The current version of the array, with 180,000 probes, can identify 4,377 viruses and 5,457 bacteria, as well as a combined total of more than 775 protozoa, fungi, and archaea species.

The LLMDA could detect unamplified vaccinia virus DNA at a concentration of 14 femtomolar (fM), or 100,000 genome copies in 12 μL of sample. With amplification, positive identification was made with only 100 genome copies of input material.

When tested against human stool samples from patients with acute gastroenteritis, the microarray detected common gastroenteritis viral and bacterial infections such as rotavirus and E. coli. While detection proved accurate, a fourfold drop in sensitivity for a 1h compared to 17h hybridization was observed. The array detected 2 ng (equivalent concentration of 15.6 fM) of labeled DNA from a virus with 1h hybridization without any amplification, and was able to identify the components of a mixture of viruses and bacteria at species and in some cases strain-level resolution.

And strain-level resolution matters.  In the case of Dengue virus (DENV), now believed to be the most common arthropod-borne disease in the world, infection with one infecting serotype (DENV 1-4 ) induces long-life protection against the original infecting strain, but confers only short-lived cross protective immunity against the other types.  While the first infection may cause minor disease, self-limited Dengue fever, secondary infections can cause fatal Dengue Hemorrhagic Fever or Dengue Shock Syndrome .

Given the geographic expansion of DENV1-4, assays for serotyping are needed to be able to perform surveillance and epidemiological studies, experts have said.

Writing in the journal BMC Infectious Diseases in 2015, Erik Alm and colleagues reported development and clinical validation of four DENV serotype-specific real-time RT-PCR assays for situations requiring serotyping. Like many RNA viruses, the authors explain, DENV displays considerable genetic diversity. Consequently, these serotype-specific RTPCR assays were set up in singleplex format, allowing easy modification of the individual assays when new genetic variants emerge.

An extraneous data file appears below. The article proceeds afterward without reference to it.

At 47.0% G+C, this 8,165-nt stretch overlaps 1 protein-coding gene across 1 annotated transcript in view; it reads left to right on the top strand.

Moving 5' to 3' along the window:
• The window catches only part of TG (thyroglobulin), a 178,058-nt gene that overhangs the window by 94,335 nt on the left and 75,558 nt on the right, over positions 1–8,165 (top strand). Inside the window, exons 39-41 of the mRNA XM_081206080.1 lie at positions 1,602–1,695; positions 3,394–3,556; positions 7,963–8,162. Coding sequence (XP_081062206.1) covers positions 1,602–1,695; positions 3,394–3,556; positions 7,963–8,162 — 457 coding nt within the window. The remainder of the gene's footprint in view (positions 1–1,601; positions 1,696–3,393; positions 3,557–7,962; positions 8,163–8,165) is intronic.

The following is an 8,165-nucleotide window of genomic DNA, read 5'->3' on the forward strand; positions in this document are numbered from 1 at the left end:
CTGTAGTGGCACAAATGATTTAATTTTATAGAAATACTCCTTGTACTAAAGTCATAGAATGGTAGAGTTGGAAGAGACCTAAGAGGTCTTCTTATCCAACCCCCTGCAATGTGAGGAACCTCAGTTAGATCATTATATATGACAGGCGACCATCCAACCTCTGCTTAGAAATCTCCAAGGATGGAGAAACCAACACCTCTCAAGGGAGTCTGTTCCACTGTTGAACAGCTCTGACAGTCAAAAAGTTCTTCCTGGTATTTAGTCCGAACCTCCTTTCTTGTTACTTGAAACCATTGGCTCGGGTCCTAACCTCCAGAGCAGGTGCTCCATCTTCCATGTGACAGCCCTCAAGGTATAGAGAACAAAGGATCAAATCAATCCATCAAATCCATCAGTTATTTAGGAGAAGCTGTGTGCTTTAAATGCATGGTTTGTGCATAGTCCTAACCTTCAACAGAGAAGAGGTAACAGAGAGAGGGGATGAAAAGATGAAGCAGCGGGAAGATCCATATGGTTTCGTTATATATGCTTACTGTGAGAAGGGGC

But, as Amy L. Altman, Ph.D., VP, Luminex Biodefense and Protein Diagnostics, told Clinical OMICs, “The need for multiplexed assays remains. There are mosquito-borne diseases similar to Zika (ZIKV), such as Dengue, and Chikungunya, that are all transmitted by the Aedes aegypti mosquito and that are prevalent in the same areas.”

ZIKV infection in humans produces an illness clinically similar to Dengue and many other tropical infectious diseases, and as investigators have noted may be greatly misdiagnosed and underreported.  “Physicians make assumptions based on symptoms, making a clinical difference in how your you might be treated or followed. “Depending on what you really are infected with, monitoring could be very different, as in becoming pregnant while you have Zika.”

Dr.  Altman also believes it is important to distinguish between the two extant Zika strains, one originating in Asia and the other in Africa.  The outbreak in Brazil, scientists have determined, seems derived from the Asian strain, which they say, may have evolved to be better at invading nerve cells or evading the immune system.

From an epidemiological standpoint, understanding the viral lineage may help scientists map clinical manifestations to genetic changes seen in the virus.

In February, 2016, Luminex announced that it was collaborating with the Laboratory of Molecular Evolution & Bioinformatics, Biomedical Sciences Institute, University of São Paulo, Brazil to validate a multi-analyte Zika virus assay developed by GenArraytion. The MultiFLEX™ Mosquito-borne Panel, currently available as a research use only (RUO) assay,  is a multiplex panel designed to detect multiple disease agents, including the Zika virus.

Luminex recently submitted the multiplexed viral  Zika assay to the FDA for approval for emergency use. “We think it’s a benefit to do higher level multiplex testing because we can detect all the strains out there,” Dr. Altman said.

This is a digitally colorized transmission electron micrograph (TEM) of Zika virus, which is a member of the family Flaviviridae. Virus particles, here colored red, are 40 nm in diameter and have an outer envelope and an inner dense core. [CDC/Cynthia Goldsmith]

This article was originally published in the June 2016 issue of Clinical OMICs. For more content like this and details on how to get a free subscription to this digital publication, go to